It was interesting to read this right after Ta-Nehisi Coates' The Beautiful Struggle. I actually heard about both of these books on Kasher's podcast The Champs (great podcast btw). As the mother of a small boy, I am now appropriately freaked out for my son to become a teenager (!), but I am also doubly determined to be a good mom who is available to her kids not so much to pummel them with advice or discipline like an army sergeant but to listen and keep an ongoing dialogue so they feel safe, lo...more
Starburn
This book is the raw account of a kid, so much like a ton of the kids we all saw/were/were friends with as a kid. It made me remember all the crazy feelings that swarm inside of a teenager, how huge and looming life is and how scary it can be sometimes. (and I was the most boring of possible kids) It also made me remember those kids in sharp detail, and the agony they were walking around with, just going through their day.

As an adult, it made me feel something totally different than it would hav...more
The Snowman
I was pretty delirious for about half of this book. I didn't put it together until page 280 that the constant use of "signed" in place of "said" meant to show usage of sign language and wasn't a typo. Yay sickness.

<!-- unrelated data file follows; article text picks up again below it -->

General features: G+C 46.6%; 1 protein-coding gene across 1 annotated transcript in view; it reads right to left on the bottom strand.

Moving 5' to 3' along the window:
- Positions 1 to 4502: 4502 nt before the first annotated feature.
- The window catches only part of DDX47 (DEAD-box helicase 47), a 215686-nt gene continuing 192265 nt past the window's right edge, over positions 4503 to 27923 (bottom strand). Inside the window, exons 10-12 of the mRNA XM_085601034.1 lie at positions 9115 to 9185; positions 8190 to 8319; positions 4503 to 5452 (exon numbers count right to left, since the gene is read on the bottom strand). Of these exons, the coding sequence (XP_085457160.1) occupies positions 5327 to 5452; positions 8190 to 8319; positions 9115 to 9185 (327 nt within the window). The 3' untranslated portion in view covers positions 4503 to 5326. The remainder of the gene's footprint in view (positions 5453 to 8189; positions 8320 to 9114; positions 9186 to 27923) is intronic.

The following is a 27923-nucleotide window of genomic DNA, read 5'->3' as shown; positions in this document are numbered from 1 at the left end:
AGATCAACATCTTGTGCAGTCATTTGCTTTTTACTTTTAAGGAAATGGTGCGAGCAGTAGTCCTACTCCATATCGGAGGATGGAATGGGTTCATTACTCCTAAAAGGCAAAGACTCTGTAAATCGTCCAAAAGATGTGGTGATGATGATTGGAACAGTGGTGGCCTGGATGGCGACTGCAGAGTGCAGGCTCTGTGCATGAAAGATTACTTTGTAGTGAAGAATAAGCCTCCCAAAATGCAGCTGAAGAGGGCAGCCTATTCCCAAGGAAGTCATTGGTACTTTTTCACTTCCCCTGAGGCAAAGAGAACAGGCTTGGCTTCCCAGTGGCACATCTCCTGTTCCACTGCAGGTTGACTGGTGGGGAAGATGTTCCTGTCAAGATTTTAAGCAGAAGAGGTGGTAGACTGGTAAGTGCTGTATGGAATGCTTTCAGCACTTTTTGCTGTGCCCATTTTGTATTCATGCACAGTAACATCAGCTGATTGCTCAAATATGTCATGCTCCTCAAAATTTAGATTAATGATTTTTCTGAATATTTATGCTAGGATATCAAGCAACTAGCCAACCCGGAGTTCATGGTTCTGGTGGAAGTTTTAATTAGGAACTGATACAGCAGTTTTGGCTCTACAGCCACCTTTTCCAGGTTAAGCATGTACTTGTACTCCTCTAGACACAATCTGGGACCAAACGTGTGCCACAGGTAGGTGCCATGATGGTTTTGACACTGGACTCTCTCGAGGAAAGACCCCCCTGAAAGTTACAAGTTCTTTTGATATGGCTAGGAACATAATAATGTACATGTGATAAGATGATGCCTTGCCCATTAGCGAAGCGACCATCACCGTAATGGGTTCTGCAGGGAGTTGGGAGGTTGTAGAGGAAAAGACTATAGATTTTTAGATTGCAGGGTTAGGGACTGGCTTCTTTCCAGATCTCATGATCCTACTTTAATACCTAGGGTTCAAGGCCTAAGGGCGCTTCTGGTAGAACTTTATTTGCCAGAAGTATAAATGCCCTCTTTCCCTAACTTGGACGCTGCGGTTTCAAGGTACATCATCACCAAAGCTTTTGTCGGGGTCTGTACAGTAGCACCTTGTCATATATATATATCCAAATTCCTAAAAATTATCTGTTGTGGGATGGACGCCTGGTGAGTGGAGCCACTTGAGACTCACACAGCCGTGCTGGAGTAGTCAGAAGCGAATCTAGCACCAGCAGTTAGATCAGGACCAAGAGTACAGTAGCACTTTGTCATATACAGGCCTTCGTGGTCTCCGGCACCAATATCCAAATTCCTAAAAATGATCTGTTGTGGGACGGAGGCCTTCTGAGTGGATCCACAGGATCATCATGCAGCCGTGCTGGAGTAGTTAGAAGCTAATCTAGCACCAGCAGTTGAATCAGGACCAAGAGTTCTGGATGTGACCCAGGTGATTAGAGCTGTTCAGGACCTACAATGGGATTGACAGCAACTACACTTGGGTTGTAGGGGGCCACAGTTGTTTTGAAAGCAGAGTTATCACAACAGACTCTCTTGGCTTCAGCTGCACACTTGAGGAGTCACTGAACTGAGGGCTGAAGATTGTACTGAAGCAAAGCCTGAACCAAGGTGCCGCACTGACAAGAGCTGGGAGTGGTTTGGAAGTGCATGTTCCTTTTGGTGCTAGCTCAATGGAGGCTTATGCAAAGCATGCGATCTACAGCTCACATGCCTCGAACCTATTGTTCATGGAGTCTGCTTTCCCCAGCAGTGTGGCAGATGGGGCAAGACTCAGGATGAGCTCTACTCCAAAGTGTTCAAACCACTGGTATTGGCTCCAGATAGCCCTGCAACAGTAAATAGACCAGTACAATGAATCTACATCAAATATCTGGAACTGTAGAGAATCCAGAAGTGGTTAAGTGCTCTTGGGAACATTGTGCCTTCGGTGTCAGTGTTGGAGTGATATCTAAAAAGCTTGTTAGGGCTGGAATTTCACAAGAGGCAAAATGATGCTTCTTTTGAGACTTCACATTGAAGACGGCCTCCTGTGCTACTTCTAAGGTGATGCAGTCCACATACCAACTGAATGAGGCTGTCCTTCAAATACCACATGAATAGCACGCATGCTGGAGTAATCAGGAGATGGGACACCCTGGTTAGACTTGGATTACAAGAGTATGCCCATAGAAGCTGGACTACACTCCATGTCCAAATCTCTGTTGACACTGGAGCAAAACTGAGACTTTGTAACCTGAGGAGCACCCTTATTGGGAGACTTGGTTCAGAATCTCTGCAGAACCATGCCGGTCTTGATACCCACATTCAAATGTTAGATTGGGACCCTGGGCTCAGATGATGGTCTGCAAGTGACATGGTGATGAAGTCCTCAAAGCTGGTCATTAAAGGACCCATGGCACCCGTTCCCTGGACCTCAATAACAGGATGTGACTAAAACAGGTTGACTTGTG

Anyway, I felt it was pretty standard "my parents aren't all they can be, I'm gonna turn into a shithead memoir". And it reminded me of my own high school career. One that involved me in things like this occasionally. I was always supremely put off by people who were really messed up....more
Alison
I wish I hadn't peeked at the author's bio when I was midway through reading this book. When I came across Kasher in the Rye: The True Tale of a White Boy from Oakland Who Became a Drug Addict, Criminal, Mental Patient, and Then Turned 16 at the library, I was, of course, intrigued by the great cover and title, but I'd never heard of Moshe Kasher.

As I started reading, I was immediately engaged in the story and the writer's voice. I was also immediately surprised by the frankness of the language...more
Courtney